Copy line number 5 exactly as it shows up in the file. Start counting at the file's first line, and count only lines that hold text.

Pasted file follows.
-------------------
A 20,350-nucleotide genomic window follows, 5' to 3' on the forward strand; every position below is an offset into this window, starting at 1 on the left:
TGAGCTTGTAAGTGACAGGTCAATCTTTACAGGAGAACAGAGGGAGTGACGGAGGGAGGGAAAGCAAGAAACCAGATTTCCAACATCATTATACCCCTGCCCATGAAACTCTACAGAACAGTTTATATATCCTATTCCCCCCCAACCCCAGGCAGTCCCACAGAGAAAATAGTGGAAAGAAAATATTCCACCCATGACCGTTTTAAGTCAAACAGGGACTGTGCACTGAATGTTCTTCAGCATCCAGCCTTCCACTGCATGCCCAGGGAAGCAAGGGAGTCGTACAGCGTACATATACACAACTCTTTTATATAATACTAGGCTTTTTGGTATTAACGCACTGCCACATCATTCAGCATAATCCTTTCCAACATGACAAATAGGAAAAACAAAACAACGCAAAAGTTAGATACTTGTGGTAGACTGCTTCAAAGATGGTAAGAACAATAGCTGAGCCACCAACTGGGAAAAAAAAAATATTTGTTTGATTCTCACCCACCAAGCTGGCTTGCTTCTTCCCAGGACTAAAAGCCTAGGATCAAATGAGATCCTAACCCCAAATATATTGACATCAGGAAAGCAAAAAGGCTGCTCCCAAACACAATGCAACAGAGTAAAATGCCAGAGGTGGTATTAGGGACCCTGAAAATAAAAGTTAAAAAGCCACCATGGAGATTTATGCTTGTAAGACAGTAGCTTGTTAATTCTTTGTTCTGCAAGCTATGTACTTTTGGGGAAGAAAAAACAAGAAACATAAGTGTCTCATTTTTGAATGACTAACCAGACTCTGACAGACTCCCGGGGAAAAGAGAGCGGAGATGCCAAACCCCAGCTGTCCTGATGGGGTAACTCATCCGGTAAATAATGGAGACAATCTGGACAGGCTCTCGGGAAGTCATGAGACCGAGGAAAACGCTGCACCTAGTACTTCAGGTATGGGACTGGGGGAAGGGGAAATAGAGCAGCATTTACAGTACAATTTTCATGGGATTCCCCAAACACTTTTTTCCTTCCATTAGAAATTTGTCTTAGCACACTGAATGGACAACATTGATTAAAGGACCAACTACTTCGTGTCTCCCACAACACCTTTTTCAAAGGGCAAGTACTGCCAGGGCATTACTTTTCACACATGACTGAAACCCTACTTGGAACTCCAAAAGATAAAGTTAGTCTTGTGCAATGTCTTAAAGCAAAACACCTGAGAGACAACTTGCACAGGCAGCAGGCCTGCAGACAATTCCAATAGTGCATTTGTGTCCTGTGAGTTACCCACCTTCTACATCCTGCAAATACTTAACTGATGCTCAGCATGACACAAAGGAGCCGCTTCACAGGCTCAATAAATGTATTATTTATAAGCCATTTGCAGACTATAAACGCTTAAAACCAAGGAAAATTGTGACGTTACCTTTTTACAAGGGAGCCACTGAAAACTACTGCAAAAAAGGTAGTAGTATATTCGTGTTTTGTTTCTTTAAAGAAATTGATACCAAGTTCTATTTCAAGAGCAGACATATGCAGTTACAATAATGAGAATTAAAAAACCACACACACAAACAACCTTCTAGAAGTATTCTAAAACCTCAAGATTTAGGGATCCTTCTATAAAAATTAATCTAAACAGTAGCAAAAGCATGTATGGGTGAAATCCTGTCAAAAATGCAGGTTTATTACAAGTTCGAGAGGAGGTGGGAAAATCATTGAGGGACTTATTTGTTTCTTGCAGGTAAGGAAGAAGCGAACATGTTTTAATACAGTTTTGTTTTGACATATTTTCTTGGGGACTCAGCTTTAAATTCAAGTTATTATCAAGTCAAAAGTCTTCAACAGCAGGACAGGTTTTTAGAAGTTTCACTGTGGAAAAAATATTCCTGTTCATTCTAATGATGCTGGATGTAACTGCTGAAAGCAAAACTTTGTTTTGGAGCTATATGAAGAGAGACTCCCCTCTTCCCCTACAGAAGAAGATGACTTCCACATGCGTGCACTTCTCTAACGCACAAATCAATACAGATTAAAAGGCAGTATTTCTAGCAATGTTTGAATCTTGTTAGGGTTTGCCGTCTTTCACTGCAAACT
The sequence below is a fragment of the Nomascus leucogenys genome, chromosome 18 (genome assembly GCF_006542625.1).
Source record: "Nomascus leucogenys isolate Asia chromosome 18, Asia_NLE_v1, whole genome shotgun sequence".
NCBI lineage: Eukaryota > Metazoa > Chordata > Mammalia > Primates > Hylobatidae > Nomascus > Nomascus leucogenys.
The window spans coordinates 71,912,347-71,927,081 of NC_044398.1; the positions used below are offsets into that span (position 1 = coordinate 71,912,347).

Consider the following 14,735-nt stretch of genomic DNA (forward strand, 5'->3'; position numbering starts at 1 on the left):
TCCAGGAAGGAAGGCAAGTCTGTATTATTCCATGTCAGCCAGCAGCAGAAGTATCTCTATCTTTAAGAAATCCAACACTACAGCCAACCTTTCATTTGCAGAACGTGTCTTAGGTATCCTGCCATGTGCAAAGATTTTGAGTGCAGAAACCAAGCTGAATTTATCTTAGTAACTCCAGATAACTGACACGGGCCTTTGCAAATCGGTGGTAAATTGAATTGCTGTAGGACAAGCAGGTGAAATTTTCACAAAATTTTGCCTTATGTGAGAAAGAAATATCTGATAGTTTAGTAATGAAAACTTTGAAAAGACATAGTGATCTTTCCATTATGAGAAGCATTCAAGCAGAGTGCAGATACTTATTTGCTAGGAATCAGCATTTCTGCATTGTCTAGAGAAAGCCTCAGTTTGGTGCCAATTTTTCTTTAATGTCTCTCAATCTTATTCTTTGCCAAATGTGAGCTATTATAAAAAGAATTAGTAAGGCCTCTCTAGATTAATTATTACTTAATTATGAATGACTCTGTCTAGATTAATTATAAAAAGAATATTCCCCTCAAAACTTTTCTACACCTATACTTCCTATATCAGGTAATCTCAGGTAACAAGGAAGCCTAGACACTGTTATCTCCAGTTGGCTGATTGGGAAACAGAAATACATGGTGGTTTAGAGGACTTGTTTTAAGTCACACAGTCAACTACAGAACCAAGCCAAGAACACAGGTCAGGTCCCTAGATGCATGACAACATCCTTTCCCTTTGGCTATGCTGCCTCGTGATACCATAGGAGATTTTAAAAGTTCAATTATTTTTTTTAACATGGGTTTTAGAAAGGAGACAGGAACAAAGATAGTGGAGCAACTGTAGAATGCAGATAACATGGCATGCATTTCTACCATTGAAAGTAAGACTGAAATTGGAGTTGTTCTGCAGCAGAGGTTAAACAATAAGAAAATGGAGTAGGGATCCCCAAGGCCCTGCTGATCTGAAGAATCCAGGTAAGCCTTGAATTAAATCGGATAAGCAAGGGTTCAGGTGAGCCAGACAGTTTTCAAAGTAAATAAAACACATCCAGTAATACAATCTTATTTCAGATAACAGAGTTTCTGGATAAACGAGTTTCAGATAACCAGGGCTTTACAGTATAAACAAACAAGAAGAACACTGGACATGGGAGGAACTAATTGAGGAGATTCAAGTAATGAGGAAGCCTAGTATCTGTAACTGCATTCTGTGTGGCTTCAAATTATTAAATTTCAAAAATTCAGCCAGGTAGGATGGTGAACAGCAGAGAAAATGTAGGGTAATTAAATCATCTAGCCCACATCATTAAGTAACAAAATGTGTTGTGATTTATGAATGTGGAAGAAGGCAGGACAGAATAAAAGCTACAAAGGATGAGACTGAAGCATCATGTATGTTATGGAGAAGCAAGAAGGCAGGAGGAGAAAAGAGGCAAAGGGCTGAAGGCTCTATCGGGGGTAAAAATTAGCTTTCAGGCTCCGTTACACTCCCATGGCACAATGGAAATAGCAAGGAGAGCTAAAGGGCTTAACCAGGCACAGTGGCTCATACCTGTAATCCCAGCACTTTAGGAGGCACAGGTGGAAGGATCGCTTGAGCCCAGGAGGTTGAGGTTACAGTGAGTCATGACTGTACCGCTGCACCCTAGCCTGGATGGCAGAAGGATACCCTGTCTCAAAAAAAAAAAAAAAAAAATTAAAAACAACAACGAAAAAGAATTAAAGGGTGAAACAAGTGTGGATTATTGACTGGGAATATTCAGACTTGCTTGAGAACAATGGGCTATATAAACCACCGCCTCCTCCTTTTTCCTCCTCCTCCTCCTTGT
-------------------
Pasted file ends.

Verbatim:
NCBI lineage: Eukaryota > Metazoa > Chordata > Mammalia > Primates > Hylobatidae > Nomascus > Nomascus leucogenys.